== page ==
Friday, November 15, 2013

Wholesome Holiday Treats ('08 excerpt)

Wholesome Holiday Treats
Nov/Dec '08 Essential Herbal Magazine
Sue-Ryn Burns hillwoman.com

My holiday gift list is going to be a lot more personalized this year. Everyone will probably get some of the herbal jellies I’ve become obsessed with making and something crocheted (another obsession). My husband is already planning to dig up and process major amounts of our killer Horse Radish to share. I will make sure everyone gets some Thyme herb with instructions for making some fast acting antispasmodic tea, and probably some Elecampane Root too, in case respiratory flu makes the rounds. And most likely we’ll be baking our traditional favorites, including European Yule Bread.
I’ll probably mix up some Yogi Tea for friends to try as well. Years ago a friend shared her recipe with me. We found it really warming and comforting on long wintry nights. With heating costs expected to be unpredictable, warming teas may be really helpful this winter. For a really decadent late evening treat, add some “half’n’half” and home made Kahlua or other liqueur. I have also substituted Coconut milk for regular dairy and found it quite pleasing.

European Yule Bread

1 Cup warm water
1 egg slightly beaten
1 ½ Tbsp butter or oil
2 Tbsp dark brown sugar
3 cups bread machine flour
2 Tbsp powdered milk
1 tsp dry yeast
¼ cup raisins
¼ cup dried cranberries
¼ cup candied fruit
½ tsp ground fennel seed
½ tsp ground cardamom seed
½ tsp ground coriander seed
¼ cup chopped unsalted nuts pecans, walnuts, or almonds are good

Mix flour, spices, sugar, salt, powdered milk, and dried fruits in a 2 qt mixing bowl.
Cut in butter with a fork or pastry blending tool.
Add warm water to bread machine bucket. If using oil, beat it gently in with the egg and add to warm water.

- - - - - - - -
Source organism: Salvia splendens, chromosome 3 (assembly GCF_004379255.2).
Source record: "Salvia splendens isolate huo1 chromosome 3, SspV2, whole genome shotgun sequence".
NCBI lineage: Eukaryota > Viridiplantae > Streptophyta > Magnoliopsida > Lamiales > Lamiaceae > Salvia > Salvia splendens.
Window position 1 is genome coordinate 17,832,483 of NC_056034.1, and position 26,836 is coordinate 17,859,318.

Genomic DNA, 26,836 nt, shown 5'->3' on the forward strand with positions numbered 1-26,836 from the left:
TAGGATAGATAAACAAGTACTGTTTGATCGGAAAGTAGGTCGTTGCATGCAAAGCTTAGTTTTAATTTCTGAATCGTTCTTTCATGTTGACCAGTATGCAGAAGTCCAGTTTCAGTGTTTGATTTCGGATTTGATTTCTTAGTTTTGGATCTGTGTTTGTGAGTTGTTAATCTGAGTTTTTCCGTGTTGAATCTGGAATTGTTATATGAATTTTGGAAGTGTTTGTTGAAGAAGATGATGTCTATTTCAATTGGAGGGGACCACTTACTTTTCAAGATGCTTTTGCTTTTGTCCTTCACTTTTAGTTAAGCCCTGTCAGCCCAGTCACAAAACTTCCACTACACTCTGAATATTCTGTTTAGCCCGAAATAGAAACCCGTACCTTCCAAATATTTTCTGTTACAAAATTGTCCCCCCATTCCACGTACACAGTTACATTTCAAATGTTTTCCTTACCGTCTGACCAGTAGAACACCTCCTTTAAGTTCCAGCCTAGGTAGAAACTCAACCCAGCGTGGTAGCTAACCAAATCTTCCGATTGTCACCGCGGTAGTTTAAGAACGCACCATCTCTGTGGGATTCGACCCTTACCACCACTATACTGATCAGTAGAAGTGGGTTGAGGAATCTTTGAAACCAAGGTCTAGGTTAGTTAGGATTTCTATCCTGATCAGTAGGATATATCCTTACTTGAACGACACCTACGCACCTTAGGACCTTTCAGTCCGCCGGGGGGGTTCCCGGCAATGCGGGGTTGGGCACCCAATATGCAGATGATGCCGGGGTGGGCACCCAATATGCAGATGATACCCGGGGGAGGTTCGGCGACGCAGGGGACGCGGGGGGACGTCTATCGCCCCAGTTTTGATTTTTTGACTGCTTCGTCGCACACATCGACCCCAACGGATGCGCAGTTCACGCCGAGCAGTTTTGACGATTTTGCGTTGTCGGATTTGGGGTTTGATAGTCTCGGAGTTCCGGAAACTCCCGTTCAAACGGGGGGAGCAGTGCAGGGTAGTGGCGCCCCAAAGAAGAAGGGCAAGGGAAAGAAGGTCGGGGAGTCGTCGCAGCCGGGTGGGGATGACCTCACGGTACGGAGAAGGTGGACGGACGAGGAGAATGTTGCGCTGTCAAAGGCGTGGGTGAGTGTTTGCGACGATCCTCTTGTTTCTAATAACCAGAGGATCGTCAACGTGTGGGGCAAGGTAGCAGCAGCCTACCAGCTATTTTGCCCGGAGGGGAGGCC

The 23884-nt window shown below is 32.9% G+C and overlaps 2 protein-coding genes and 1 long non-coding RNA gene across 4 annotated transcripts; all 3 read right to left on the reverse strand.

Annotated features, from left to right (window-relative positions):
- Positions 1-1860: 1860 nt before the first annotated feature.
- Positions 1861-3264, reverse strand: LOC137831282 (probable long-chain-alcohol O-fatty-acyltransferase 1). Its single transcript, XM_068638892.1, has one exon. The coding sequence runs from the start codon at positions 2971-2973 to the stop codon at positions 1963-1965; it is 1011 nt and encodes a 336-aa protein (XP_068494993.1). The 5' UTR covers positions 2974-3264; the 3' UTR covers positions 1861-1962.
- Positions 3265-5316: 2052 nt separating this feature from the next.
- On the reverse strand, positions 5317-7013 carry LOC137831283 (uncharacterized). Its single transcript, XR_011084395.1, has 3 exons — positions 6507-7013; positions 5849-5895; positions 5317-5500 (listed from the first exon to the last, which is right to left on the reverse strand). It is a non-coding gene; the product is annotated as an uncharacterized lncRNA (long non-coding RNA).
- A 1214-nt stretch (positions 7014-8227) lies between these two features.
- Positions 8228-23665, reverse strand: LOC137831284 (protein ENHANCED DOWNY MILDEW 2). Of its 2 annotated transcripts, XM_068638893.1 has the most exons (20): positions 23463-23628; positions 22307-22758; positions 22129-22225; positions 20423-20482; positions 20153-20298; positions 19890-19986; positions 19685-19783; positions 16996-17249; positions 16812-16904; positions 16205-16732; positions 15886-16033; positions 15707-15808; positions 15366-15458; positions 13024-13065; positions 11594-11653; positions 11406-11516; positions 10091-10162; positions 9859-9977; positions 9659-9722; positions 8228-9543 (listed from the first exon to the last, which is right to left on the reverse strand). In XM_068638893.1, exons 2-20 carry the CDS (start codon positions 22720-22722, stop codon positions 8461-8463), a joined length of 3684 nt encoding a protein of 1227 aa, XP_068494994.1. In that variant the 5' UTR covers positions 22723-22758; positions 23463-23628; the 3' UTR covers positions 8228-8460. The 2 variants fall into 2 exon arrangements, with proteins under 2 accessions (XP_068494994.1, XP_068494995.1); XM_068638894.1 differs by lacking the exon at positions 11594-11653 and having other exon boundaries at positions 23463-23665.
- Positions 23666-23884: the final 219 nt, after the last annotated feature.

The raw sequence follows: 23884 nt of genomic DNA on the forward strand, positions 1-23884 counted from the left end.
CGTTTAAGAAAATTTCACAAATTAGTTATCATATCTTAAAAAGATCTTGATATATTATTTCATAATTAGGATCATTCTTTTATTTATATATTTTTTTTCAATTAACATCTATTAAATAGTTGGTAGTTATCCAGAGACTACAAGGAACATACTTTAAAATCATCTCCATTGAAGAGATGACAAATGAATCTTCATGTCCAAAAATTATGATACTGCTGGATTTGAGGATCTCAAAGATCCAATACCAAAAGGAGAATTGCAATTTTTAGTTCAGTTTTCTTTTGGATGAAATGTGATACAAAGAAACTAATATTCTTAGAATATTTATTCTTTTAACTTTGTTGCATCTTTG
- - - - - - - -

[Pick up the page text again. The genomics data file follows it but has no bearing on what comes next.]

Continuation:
Scoop in mixed dry ingredients.
Bake on medium setting.
OR
Let the bread machine make the dough, shape it into three smaller loaves and place them into greased pans. Allow them to rise, covered, in a warm place for about an hour. Bake at 350 degrees for about 40 minutes or until golden brown.
OR
You can also make your dough in the traditional manner by hand in a large bowl. I usually add the dried fruit when I knead the dough if I do it by hand. Let it rise once, knead it, and let it rise again shaped into the form of your choice on a large flat sheet. Bake at 350 degrees for about 1 ½ hours or until golden brown and hollow sounding.

Cool on racks, then wrap in foil until you a ready to serve it or give it away. It makes morning toast seem like cake for breakfast!

Linda’s Yogi Tea

Equal parts by volume; Whole Cardamom Pods ( half part if you are using Decorticated Whole Seeds), Cloves, Peppercorns ( in a pinch you can substitute Allspice Berries), Ginger Root pieces, Coriander Seeds, and Cinnamon chips or Cassia Buds (if you can find them). Add or subtract spices you’re not fond of.

Simmer a 1/2 cup of the mixed spices in 6 cups of water gently in a non-reactive pot for thirty minutes, or to desired strength. Strain and add 2 cups of milk. Rewarm gently, sweeten with honey, and serve.

Kahlua (I’m not sure if that is correct) 3 Cups Water 3 Cups Granulated Sugar 10 Teaspoons Instant Coffee 4 Teaspoons Vanilla 1 Quart Vodka (Cheapest you can get) Bring water, sugar and coffee to boil. Simmer 1 hour. Cool to room temperatur...

Read More at www.vicariouslyvintage.com/2010/06/16/kahlua/
Kahlua (I’m not sure if that is correct) 3 Cups Water 3 Cups Granulated Sugar 10 Teaspoons Instant Coffee 4 Teaspoons Vanilla 1 Quart Vodka (Cheapest you can get) Bring water, sugar and coffee to boil. Simmer 1 hour. Cool to room temperatur...

Read More at www.vicariouslyvintage.com/2010/06/16/kahlua/
Kahlua (I’m not sure if that is correct) 3 Cups Water 3 Cups Granulated Sugar 10 Teaspoons Instant Coffee 4 Teaspoons Vanilla 1 Quart Vodka (Cheapest you can get) Bring water, sugar and coffee to boil. Simmer 1 hour. Cool to room temperatur...

Read More at www.vicariouslyvintage.com/2010/06/16/kahlua/

1 comment:

Susanne Drazic said...

I like getting homemade things as gifts. Some people I give gifts to like homemade things, while others don't.

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